Statistics from the China Banking and Insurance Regulatory Commission showed that as of June 2017, the non-performing loan ratio (NPL) of green loans was only 0.37%, far lower than the NPL ratio of 1.74% for the entire loan portfolio at 21 major banks. Statistics from 2013-2016 also showed similar patterns. The same conclusion can be drawn from data provided by a few large and medium-sized banks. For instance, statistics from a large Chinese state-owned commercial bank show that the NPL ratio of green loans is lower than that of its entire loan portfolio by 1.3 percentage points. Data from another large joint-stock commercial bank also showed that, at the end of June 2018, its NPL ratio for green loans was 0.35%, lower than the NPL ratio of all corporate loansby 1.74 percentage points. Sectoral data from this joint-stock bank also demonstrates that in 13 out of 14 sectors, the NPL ratios of green loans were lower than industrial averages. The only exception is from a sector where the number of loans is very small.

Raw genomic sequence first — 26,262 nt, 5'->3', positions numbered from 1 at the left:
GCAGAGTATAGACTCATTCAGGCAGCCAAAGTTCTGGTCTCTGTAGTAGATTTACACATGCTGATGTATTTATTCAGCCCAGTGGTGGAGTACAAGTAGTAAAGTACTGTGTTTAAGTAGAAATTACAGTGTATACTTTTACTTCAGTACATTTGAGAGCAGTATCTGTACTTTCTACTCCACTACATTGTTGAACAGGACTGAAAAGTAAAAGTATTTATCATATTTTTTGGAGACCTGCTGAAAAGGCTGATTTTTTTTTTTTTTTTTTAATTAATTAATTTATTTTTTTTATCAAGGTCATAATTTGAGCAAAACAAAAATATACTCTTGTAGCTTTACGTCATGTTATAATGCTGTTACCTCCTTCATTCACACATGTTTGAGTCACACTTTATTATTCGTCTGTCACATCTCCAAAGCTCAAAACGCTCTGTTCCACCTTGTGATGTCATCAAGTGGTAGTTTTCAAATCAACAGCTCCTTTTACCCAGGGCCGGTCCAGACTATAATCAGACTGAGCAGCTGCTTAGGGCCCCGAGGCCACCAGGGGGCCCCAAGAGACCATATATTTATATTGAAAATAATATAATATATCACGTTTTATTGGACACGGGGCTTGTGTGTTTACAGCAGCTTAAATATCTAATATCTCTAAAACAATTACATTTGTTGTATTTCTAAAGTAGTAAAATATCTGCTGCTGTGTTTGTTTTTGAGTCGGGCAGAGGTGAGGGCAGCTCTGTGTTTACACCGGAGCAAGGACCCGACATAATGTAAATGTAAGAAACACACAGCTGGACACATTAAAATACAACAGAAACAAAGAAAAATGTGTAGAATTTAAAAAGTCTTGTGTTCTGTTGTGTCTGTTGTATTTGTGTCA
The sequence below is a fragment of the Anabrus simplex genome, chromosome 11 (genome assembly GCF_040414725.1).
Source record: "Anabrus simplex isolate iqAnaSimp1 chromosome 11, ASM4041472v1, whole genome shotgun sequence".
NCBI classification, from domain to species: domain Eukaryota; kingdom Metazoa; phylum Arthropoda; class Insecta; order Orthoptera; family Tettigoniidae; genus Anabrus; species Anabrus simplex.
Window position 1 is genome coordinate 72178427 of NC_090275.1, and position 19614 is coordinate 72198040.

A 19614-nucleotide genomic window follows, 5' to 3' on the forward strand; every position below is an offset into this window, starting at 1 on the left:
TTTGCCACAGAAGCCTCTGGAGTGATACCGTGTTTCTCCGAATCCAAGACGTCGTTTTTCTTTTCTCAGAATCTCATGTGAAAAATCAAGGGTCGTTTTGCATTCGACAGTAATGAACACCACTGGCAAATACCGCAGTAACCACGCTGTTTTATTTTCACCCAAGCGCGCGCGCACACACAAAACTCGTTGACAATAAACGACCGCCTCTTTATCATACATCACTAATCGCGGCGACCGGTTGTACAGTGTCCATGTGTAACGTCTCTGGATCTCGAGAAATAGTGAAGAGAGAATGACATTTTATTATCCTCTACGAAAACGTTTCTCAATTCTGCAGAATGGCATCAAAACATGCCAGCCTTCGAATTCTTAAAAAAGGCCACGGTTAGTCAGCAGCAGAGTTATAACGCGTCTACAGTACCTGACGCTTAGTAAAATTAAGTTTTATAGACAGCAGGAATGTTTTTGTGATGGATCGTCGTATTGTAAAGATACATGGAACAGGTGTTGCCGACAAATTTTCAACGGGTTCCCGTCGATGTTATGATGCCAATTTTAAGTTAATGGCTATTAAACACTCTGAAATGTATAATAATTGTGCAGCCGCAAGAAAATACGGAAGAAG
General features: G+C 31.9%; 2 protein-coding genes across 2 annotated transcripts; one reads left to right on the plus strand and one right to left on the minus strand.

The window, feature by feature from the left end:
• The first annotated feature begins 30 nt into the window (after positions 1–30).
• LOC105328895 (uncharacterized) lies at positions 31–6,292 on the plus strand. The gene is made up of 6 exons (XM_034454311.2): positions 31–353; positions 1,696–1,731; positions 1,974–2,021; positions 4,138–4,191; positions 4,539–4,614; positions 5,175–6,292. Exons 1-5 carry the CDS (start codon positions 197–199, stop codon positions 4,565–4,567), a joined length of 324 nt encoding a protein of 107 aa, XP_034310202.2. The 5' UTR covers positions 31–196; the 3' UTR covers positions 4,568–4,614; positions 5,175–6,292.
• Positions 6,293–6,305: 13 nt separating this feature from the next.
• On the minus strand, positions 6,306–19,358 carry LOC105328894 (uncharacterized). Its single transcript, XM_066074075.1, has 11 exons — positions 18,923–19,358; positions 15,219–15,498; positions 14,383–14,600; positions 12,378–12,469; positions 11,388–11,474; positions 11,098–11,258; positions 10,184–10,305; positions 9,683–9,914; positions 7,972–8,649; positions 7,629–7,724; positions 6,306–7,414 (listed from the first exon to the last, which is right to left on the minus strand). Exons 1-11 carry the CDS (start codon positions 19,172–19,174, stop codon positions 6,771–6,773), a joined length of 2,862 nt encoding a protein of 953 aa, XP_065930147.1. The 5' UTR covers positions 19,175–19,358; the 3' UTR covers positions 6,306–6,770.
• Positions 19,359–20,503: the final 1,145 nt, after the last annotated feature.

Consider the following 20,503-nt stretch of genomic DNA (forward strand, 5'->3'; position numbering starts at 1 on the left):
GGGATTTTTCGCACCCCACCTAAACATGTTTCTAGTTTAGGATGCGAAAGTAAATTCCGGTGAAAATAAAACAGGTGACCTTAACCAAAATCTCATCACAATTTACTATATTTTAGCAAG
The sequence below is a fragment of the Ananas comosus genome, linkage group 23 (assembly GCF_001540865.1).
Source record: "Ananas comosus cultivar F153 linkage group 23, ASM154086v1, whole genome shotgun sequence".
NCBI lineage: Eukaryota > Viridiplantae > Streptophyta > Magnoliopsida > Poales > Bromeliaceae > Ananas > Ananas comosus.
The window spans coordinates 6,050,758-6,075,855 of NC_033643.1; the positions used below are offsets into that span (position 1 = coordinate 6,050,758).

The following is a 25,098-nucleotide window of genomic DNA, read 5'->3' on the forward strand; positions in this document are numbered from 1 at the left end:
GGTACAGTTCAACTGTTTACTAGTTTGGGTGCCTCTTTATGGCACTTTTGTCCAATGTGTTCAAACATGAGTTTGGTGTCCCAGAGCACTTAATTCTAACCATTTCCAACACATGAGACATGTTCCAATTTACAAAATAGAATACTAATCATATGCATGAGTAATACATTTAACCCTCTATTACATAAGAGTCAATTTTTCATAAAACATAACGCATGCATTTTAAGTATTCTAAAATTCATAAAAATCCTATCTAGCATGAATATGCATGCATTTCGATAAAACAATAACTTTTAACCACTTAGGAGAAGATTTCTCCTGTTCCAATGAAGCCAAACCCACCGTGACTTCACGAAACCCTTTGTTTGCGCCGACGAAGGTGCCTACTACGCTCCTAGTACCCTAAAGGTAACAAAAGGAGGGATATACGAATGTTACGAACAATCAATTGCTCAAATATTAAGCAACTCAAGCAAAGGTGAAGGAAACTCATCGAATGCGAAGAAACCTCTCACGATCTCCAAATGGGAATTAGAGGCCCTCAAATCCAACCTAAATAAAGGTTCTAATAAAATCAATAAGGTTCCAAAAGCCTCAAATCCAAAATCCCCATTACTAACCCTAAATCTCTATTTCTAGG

Research findings from academia and the financial industry have also provided supportive evidence. An empirical study led by Professor Haizhi Wang at Illinois Institute of Technology and myself at Tsinghua, using data of 5,612 global loans from Thomson Reuters DealScan as well as ESG data from MSCI, demonstrates that banks are willing to offer lower interest rates to companies with better environmental performance, suggesting that these banks view “green” loans as having lower default probabilities. A recent study from Moody’s show that the 10-year cumulative default rate for green infrastructure loans is 5.7%, lower than that of 8.5% for non-green infrastructure loans. Evidence from the UK also suggests that the NPL ratio of green mortgage loans is lower than regular mortgage loans. Additionally, many studies showed that green or ESG equity indices perform better in the long term than traditional stock indices. The rationale behind these is that green index investing can help investors avoid financial losses due to environmental and climate risks. From a bank or bond investor’s perspective, “green” lending can also help it avoid similar downside risks, thus improving its credit quality.